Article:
Monday, October 18, 2010

Transitioning Outdoors

Getting used to the chicks while they were indoors was easy, but getting trained with them outdoors is a lot tougher. 
Outside, the chickens now run free, and they actually do run sometimes. They chase bugs, they chase each other, or they are playing, and we have to be trained not to give chase, or allow that instinctual prey drive to kick in. Mum starts out by putting us on a Down-Stay. We get used to the activities and behaviors of the chickens.
There are a lot more distractions for us too, more things to lose focus on, more ways to get in trouble, but we know by now, to stay calm when we are with our chickens. That's the crucial thing, to stay calm.

Mum also feeds us together, and she's done this indoors too, so we have learned that treats = good chicken behaviors. The more we stay calm, the more praise we get, the more treats we get. The chickens get treated too. This is training for both species at the same time.

Rummy surveys the property to make sure all is fine. He checks the chickens under their favorite spots, and is satisfied when all is calm and orderly.

It became a daily ritual, at least twice a day, where we would be on a Down, and Mum would sprinkle oats and other chicken treats all around us so that the chickens associate us with good things.

Rummy watches his chickens from far and close by.

After we get "freed", we are allowed to move with the chickens. By and by, we all get so used to each other, that it no longer becomes necessary for any further training, and all is well.

Rummy moves with the flock as part of our pack. 

So that was how we trained our chickens to love us. I'd say I am amused by my chickens, but I'm not in love with them, as Rummy is. That's me above, sniffing my chicken's butt.

We can now be left alone outside with the chickens, guarding them against hawks or other birds of prey. When we are near, nothing harms our chicks, and that's how we like it. Our neighbor lab, Howard has killed chickens before, and once, he came by around and went to the back fence. Our acreage is totally fenced in, but Howard has learned to push and shove his way under the fence so as to get to our chickens. Rummy was so angry and protective, he and I immediately charged to the fence, and Rummy was growling so hard and deliberately, telling Howard to "Go away, stay away! No entry to you". He really meant it. Howard heeded his warning growls and barks, and he did not push his way through that time. Fortunately, his owner then build him his own run, on their property, so that he couldn't attack our chickens. There is a saying, "Once a chicken killer, always a chicken killer." And Mum is extremely cautious about making sure we don't witness Howard making any kills in front of us. But I don't think Rummy or myself would allow any such thing to happen. The chickens are now part of our pack. We feel strongly for them and our urge to protect them is strong.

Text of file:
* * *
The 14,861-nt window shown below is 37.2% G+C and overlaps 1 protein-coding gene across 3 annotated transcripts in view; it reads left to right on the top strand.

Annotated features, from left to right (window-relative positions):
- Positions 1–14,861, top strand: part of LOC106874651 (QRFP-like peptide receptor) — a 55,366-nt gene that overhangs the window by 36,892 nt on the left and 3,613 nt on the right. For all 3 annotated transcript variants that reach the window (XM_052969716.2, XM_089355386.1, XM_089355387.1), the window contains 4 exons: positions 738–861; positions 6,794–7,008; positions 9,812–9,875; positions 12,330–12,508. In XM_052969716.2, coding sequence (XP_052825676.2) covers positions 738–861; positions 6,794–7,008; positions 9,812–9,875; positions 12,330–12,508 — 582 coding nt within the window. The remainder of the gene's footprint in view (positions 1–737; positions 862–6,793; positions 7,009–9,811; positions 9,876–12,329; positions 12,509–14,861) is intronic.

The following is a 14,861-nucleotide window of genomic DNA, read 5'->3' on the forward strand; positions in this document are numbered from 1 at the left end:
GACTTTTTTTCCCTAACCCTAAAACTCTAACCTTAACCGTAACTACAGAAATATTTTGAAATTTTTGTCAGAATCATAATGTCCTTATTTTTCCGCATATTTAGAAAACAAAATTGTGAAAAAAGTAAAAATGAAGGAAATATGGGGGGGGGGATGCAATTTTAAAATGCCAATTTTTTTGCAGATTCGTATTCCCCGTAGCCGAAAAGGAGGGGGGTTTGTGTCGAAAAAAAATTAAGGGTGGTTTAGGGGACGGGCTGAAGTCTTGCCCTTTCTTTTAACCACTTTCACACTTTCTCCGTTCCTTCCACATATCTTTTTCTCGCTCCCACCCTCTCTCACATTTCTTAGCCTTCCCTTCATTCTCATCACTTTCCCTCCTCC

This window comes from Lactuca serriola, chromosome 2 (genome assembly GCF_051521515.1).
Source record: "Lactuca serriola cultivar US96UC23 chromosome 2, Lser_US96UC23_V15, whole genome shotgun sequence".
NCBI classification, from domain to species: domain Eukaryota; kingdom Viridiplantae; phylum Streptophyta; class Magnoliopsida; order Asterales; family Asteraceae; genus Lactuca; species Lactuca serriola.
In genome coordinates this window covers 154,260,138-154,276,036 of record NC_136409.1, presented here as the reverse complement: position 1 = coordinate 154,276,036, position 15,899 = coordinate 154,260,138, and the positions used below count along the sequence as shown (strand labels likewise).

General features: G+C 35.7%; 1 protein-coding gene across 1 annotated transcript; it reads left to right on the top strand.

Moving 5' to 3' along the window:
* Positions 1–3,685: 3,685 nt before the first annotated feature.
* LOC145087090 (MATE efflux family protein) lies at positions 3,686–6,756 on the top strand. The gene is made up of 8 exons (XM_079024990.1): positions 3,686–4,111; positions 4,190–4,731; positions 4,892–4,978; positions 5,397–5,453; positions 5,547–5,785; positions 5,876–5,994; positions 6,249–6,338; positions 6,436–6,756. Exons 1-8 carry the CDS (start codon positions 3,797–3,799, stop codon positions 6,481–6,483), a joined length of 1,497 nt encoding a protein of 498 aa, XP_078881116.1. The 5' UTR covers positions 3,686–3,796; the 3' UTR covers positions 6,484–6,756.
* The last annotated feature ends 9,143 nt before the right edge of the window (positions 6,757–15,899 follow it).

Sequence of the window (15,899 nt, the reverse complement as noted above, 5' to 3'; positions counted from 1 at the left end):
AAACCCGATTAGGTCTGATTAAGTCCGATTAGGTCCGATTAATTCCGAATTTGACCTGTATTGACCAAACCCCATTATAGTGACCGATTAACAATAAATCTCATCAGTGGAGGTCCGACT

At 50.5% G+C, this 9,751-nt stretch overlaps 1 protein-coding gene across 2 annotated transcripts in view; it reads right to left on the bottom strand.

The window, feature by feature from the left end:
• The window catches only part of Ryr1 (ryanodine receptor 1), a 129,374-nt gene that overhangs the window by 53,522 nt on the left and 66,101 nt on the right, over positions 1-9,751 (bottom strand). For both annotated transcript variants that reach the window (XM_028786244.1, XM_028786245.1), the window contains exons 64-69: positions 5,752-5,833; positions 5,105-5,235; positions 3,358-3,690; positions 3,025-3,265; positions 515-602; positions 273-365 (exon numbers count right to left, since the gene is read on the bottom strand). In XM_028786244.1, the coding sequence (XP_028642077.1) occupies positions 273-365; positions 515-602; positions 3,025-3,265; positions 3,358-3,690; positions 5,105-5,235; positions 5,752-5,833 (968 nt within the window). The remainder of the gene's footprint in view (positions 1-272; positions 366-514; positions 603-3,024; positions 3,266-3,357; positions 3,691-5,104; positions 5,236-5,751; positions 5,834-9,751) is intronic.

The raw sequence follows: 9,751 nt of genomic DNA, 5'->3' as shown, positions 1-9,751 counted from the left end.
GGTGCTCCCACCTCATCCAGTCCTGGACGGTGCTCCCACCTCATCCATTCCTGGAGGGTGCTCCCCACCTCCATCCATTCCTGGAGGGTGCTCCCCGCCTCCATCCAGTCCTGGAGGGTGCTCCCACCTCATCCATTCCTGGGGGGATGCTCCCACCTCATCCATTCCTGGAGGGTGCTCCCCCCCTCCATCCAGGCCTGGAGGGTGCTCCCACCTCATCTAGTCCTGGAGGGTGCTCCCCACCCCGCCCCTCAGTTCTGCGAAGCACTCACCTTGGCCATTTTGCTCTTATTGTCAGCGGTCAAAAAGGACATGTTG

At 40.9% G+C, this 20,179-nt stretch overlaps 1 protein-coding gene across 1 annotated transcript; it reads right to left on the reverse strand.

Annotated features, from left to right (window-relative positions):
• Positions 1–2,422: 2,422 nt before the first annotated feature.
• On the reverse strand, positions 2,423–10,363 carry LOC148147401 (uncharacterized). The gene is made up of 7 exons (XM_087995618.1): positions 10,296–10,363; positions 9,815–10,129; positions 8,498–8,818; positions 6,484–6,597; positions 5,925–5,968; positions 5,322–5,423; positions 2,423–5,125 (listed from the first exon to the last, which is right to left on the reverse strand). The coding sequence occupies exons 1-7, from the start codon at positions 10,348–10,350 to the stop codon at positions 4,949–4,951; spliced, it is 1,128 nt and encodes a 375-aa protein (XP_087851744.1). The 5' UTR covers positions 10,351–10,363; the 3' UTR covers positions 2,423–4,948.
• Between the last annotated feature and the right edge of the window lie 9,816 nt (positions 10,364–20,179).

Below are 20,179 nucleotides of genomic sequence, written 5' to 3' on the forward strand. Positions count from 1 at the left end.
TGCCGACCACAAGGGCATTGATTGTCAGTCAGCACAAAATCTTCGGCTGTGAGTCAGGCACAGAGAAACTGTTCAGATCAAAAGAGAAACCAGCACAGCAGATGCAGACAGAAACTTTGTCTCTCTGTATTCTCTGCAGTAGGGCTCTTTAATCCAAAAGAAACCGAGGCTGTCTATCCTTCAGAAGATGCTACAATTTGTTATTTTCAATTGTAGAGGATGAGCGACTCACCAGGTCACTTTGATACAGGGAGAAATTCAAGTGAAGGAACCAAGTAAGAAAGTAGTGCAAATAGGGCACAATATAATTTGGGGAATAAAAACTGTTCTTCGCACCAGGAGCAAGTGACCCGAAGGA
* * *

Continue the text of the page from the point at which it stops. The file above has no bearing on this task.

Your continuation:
When we sense danger or see a strange car pass, we'd bark and sound the alert. All the chickens would hear us and hide. They would dash into their house and stay away till all was well again. We become the alert signals and the birds heed our signs. This was, we become their guardians.

Kimi and Rummy

The Bonding Process

This entry recounts what happened when we got the chicks.
The chicks were ordered online from a hatchery and they'd be sent to us by regular mail. The post office would call us at 6am in the morning, and Mum would get the brooder ready, turn on the heat lamp, then prepare food and water. Rummy and I, being the most observant, would trail her like shadows. We know the drill, she's getting chicks, and we would not leave her side.

 Mum takes us with her to ride in the car. We get to sit up front in the passenger area, so that we can be 100% involved with the raising of the chicks. The bonding starts right at the beginning. Mum comes out from the post office with this box that chirps and cheeps very loudly. We get to sniff it, and look at it, but no pawing or making any noise. Then we go straight home.

 When we get home, we sit patiently by the box, paying close attention to the little sounds coming from there. We're really excited, but Mum won't open the box until we are absolutely calm, so we settle down as quickly as we can, so she'll open the box sooner. We wait and the moment arrives.
Mum opens the box on the floor, telling us to watch and see. There are always chicks in the box, and this routine has happened 3 times, so we know what to expect. 

 I tend to hang back a bit more but Rummy puts his nose right in.

 There are normally scared little peeps in the box, we can tell by their energy that they are anxious, and sometimes, the chicks shut their eyes because they are very frightened, so we stay very calm, and Mum also stays very calm. We don't talk much during the initial presentation process. And one by one, Mum carries the chicks up, to our noses, so we can have a closer look and smell.
 Kimi smelling a chick upon its arrival

She presents every single chick to us both, one by one, first I smell it, and then Rummy smells it, until the box is empty. She lets us have the first inspection and lets us touch our noses to the chicks.
Once the chicks have settled in, they eat, sleep, poop and peep. They relax and their chirping sounds change from a high pitch cheep, to something mellow and deep. Their bodies relax and become soft, and they start becoming inquisitive about their environment.

From the first moment they get introduced to our world, the chicks get used to our furry faces. They smell our doggie breaths and they like it. Maybe they like it because our breaths are warm, and the chicks get a rush of warmth which they need. At this young age, chicks love to be under a heat source, so they go relax under the heat lamp in their brooder, or they cuddle with Rummy.

I would say from my observations that my brother Rummy is healthily obsessed with the little peeps. He would go first thing in the morning to check on them. It is almost as if he makes a mental note, how many there are, and would watch every single one to see if they were ok.